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From contamination to commercial hubs, how EPA Superfund sites are being transformed

Once contaminated Midvale site now bustling with businesses, residences

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MIDVALE — A 700-acre site in Midvale was once home to five smelters processing lead and copper ore, covered with blast furnaces, baghouses and smokestacks.

Decades of industrial activity infused the land and groundwater with heavy metal contamination, rendering it full of toxins dangerous to human health.

The U.S. Environmental Protection Agency's Superfund initiative, which recently celebrated its 20th anniversary, transformed the landscape to a useable piece of property after cleanup, with remediation and monitoring that went on for more than a decade.

Avery Andreason, 6, plays basketball with her father, Shawn Andreason, at Bingham Junction Park in Midvale on Friday, Jan. 5, 2018.

Avery Andreason, 6, plays basketball with her father, Shawn Andreason, at Bingham Junction Park in Midvale on Friday, Jan. 5, 2018.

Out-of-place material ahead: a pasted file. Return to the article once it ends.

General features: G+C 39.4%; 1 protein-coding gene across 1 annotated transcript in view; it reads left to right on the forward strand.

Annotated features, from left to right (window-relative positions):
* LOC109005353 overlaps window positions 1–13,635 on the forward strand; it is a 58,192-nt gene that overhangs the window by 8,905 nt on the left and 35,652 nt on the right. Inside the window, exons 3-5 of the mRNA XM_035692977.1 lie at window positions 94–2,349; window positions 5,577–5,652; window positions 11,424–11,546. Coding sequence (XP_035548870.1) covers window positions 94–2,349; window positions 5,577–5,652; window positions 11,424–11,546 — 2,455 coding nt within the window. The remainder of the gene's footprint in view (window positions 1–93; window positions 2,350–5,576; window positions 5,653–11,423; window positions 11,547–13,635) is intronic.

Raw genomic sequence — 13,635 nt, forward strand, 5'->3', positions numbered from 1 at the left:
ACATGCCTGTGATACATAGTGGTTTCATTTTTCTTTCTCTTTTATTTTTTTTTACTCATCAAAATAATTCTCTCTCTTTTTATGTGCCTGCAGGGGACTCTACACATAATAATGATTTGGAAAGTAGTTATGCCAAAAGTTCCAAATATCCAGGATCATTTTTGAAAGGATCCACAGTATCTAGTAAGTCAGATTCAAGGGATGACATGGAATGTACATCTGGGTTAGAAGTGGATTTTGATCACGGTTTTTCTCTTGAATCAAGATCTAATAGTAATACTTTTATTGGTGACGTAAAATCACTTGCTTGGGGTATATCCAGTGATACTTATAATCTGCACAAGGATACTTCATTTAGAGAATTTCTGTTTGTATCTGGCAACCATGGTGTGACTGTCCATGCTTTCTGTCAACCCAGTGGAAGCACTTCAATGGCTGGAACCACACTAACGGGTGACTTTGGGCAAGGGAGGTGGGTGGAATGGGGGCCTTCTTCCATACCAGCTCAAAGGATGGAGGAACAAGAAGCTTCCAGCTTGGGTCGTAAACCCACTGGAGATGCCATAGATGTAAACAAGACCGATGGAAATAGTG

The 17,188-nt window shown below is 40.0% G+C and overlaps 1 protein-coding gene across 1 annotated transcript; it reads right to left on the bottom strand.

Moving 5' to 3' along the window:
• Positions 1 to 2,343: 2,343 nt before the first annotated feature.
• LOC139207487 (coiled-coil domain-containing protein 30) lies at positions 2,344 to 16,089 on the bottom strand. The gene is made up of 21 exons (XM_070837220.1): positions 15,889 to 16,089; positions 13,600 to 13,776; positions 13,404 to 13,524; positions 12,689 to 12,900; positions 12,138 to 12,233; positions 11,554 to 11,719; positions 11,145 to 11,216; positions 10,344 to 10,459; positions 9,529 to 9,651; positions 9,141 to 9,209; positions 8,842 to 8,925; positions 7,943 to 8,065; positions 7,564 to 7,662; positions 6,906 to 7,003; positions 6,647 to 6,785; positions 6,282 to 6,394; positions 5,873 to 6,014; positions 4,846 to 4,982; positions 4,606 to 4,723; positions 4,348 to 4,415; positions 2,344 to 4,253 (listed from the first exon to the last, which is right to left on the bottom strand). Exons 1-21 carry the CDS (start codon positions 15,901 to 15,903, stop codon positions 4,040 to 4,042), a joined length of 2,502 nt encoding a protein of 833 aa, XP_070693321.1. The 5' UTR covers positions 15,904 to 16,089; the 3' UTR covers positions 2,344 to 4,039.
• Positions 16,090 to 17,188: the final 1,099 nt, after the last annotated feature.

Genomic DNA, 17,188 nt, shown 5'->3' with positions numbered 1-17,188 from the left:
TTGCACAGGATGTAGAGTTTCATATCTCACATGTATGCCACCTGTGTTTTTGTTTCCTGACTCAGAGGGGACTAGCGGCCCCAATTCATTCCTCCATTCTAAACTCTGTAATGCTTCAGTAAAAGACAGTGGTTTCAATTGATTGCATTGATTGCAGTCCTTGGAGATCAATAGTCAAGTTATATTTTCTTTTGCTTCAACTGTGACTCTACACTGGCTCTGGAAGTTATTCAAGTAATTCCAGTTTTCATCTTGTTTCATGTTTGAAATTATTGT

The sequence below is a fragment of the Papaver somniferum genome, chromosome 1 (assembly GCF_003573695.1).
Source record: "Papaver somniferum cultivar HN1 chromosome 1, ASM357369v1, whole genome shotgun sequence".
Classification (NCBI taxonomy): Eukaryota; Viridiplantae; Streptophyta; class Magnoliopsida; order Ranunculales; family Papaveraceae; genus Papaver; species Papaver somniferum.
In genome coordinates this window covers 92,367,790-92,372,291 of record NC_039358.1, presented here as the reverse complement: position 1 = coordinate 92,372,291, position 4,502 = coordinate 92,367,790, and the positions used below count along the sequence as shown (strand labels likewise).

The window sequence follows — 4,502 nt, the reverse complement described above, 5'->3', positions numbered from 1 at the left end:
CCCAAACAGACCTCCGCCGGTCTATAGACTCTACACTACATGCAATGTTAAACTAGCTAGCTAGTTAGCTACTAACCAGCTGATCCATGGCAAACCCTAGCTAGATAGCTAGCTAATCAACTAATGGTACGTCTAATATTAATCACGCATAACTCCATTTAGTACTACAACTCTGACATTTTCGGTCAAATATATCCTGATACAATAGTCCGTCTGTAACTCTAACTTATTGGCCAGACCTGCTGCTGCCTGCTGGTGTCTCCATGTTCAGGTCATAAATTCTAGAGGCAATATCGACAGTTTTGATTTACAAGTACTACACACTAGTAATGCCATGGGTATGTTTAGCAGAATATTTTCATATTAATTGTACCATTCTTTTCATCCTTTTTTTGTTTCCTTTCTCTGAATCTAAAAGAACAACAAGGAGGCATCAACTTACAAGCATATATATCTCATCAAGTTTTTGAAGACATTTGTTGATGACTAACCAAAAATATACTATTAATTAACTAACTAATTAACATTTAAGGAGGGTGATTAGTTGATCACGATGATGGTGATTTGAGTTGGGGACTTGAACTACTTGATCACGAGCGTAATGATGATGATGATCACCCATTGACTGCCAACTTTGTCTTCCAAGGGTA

Kristin Murphy, Deseret News

Bingham Junction is now home to a park, 1,000 residences, and retail and commercial development that supports 600 jobs, $1.5 million in annual property tax revenues and a $131 million increase in the value of the property site.

The Midvale site was one of four highlighted in a release by the EPA, which works in conjunction with state agencies like the Utah Department of Environmental Quality and community partners like cities and redevelopment agencies.

Overall, approximately 1,000 Superfund sites are in reuse today — more than half the number of sites on the Superfund’s National Priorities List.

EPA has data on over 8,600 businesses at 529 of these sites, according to its release.

In fiscal year 2018 alone, these businesses generated $52.4 billion in sales, which is more than four times the amount EPA has spent at these sites. These businesses employed more than 195,000 people who earned a combined income of $13 billion. Over the last seven years, these businesses generated at least $263 billion in sales.

Much work remains to be done, however.

Hundreds of sites across the United States remain in the remediation stage and others have yet to make the list.

In Utah alone, there are 26 sites that were designated for the Superfund list since the program started in 1999. Among those still on the list are a 450-acre contaminated groundwater plume in Woods Cross and Bountiful, the Davenport and Flagstaff smelters site in Sandy and until recently, the Eureka Mills site in Juab County.

In 2018, that site was removed from the Superfund list.